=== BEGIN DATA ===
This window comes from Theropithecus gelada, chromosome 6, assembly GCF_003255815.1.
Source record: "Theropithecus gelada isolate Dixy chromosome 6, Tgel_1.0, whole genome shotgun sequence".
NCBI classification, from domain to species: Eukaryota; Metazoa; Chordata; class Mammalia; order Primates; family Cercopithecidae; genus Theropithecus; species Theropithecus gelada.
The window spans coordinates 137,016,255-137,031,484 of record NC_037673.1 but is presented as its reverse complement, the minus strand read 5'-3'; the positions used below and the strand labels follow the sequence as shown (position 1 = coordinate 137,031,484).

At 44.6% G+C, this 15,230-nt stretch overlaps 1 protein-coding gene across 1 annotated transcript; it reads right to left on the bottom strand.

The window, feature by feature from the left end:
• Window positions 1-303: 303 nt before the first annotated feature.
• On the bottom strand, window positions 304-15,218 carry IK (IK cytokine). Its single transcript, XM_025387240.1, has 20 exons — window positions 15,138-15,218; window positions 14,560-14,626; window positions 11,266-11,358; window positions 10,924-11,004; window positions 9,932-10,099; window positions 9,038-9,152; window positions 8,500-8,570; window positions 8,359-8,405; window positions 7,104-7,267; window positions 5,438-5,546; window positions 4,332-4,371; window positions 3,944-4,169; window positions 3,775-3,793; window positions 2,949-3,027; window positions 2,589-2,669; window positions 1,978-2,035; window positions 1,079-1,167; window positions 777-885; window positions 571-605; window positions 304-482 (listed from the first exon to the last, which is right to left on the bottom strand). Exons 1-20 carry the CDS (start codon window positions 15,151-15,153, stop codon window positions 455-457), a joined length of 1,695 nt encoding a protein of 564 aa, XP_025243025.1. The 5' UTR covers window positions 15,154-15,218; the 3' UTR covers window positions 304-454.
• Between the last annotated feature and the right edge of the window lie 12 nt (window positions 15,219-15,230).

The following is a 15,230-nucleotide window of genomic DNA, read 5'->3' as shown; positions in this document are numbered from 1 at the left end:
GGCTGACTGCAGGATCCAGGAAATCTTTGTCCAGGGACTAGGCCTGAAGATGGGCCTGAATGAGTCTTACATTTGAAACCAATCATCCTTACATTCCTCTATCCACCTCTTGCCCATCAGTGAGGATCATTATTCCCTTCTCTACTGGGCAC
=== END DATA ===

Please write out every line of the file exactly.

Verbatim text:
This window comes from Theropithecus gelada, chromosome 6, assembly GCF_003255815.1.
Source record: "Theropithecus gelada isolate Dixy chromosome 6, Tgel_1.0, whole genome shotgun sequence".
NCBI classification, from domain to species: Eukaryota; Metazoa; Chordata; class Mammalia; order Primates; family Cercopithecidae; genus Theropithecus; species Theropithecus gelada.
The window spans coordinates 137,016,255-137,031,484 of record NC_037673.1 but is presented as its reverse complement, the minus strand read 5'-3'; the positions used below and the strand labels follow the sequence as shown (position 1 = coordinate 137,031,484).

At 44.6% G+C, this 15,230-nt stretch overlaps 1 protein-coding gene across 1 annotated transcript; it reads right to left on the bottom strand.

The window, feature by feature from the left end:
• Window positions 1-303: 303 nt before the first annotated feature.
• On the bottom strand, window positions 304-15,218 carry IK (IK cytokine). Its single transcript, XM_025387240.1, has 20 exons — window positions 15,138-15,218; window positions 14,560-14,626; window positions 11,266-11,358; window positions 10,924-11,004; window positions 9,932-10,099; window positions 9,038-9,152; window positions 8,500-8,570; window positions 8,359-8,405; window positions 7,104-7,267; window positions 5,438-5,546; window positions 4,332-4,371; window positions 3,944-4,169; window positions 3,775-3,793; window positions 2,949-3,027; window positions 2,589-2,669; window positions 1,978-2,035; window positions 1,079-1,167; window positions 777-885; window positions 571-605; window positions 304-482 (listed from the first exon to the last, which is right to left on the bottom strand). Exons 1-20 carry the CDS (start codon window positions 15,151-15,153, stop codon window positions 455-457), a joined length of 1,695 nt encoding a protein of 564 aa, XP_025243025.1. The 5' UTR covers window positions 15,154-15,218; the 3' UTR covers window positions 304-454.
• Between the last annotated feature and the right edge of the window lie 12 nt (window positions 15,219-15,230).

The following is a 15,230-nucleotide window of genomic DNA, read 5'->3' as shown; positions in this document are numbered from 1 at the left end:
GGCTGACTGCAGGATCCAGGAAATCTTTGTCCAGGGACTAGGCCTGAAGATGGGCCTGAATGAGTCTTACATTTGAAACCAATCATCCTTACATTCCTCTATCCACCTCTTGCCCATCAGTGAGGATCATTATTCCCTTCTCTACTGGGCAC